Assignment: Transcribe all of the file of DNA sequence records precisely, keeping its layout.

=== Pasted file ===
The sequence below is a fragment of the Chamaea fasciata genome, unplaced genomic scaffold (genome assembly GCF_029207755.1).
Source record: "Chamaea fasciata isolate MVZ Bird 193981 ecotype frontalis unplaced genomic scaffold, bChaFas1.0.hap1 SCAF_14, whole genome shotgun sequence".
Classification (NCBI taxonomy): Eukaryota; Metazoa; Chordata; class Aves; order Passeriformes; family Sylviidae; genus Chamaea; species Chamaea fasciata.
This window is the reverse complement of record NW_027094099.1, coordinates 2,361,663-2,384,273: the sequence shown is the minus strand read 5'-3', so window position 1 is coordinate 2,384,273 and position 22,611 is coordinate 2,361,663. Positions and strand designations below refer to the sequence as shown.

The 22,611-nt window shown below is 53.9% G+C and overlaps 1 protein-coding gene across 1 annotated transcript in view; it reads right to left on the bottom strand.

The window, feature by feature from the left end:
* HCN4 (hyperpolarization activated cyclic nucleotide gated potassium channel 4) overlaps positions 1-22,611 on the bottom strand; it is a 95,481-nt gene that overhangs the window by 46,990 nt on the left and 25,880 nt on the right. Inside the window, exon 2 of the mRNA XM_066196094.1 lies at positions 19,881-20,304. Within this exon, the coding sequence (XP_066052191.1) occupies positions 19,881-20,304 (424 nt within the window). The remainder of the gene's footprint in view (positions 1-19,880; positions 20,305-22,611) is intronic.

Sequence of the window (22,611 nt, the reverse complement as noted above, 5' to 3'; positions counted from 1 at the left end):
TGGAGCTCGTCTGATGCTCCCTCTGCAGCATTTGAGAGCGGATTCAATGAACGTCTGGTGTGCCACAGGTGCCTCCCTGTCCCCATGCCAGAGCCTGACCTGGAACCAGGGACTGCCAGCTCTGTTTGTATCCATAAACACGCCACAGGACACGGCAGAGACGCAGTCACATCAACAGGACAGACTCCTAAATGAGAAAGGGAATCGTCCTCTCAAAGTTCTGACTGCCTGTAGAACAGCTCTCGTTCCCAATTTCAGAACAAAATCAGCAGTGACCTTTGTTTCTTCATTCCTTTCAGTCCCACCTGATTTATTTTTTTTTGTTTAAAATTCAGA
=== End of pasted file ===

The sequence below is a fragment of the Chamaea fasciata genome, unplaced genomic scaffold (genome assembly GCF_029207755.1).
Source record: "Chamaea fasciata isolate MVZ Bird 193981 ecotype frontalis unplaced genomic scaffold, bChaFas1.0.hap1 SCAF_14, whole genome shotgun sequence".
Classification (NCBI taxonomy): Eukaryota; Metazoa; Chordata; class Aves; order Passeriformes; family Sylviidae; genus Chamaea; species Chamaea fasciata.
This window is the reverse complement of record NW_027094099.1, coordinates 2,361,663-2,384,273: the sequence shown is the minus strand read 5'-3', so window position 1 is coordinate 2,384,273 and position 22,611 is coordinate 2,361,663. Positions and strand designations below refer to the sequence as shown.

The 22,611-nt window shown below is 53.9% G+C and overlaps 1 protein-coding gene across 1 annotated transcript in view; it reads right to left on the bottom strand.

The window, feature by feature from the left end:
* HCN4 (hyperpolarization activated cyclic nucleotide gated potassium channel 4) overlaps positions 1-22,611 on the bottom strand; it is a 95,481-nt gene that overhangs the window by 46,990 nt on the left and 25,880 nt on the right. Inside the window, exon 2 of the mRNA XM_066196094.1 lies at positions 19,881-20,304. Within this exon, the coding sequence (XP_066052191.1) occupies positions 19,881-20,304 (424 nt within the window). The remainder of the gene's footprint in view (positions 1-19,880; positions 20,305-22,611) is intronic.

Sequence of the window (22,611 nt, the reverse complement as noted above, 5' to 3'; positions counted from 1 at the left end):
TGGAGCTCGTCTGATGCTCCCTCTGCAGCATTTGAGAGCGGATTCAATGAACGTCTGGTGTGCCACAGGTGCCTCCCTGTCCCCATGCCAGAGCCTGACCTGGAACCAGGGACTGCCAGCTCTGTTTGTATCCATAAACACGCCACAGGACACGGCAGAGACGCAGTCACATCAACAGGACAGACTCCTAAATGAGAAAGGGAATCGTCCTCTCAAAGTTCTGACTGCCTGTAGAACAGCTCTCGTTCCCAATTTCAGAACAAAATCAGCAGTGACCTTTGTTTCTTCATTCCTTTCAGTCCCACCTGATTTATTTTTTTTTGTTTAAAATTCAGA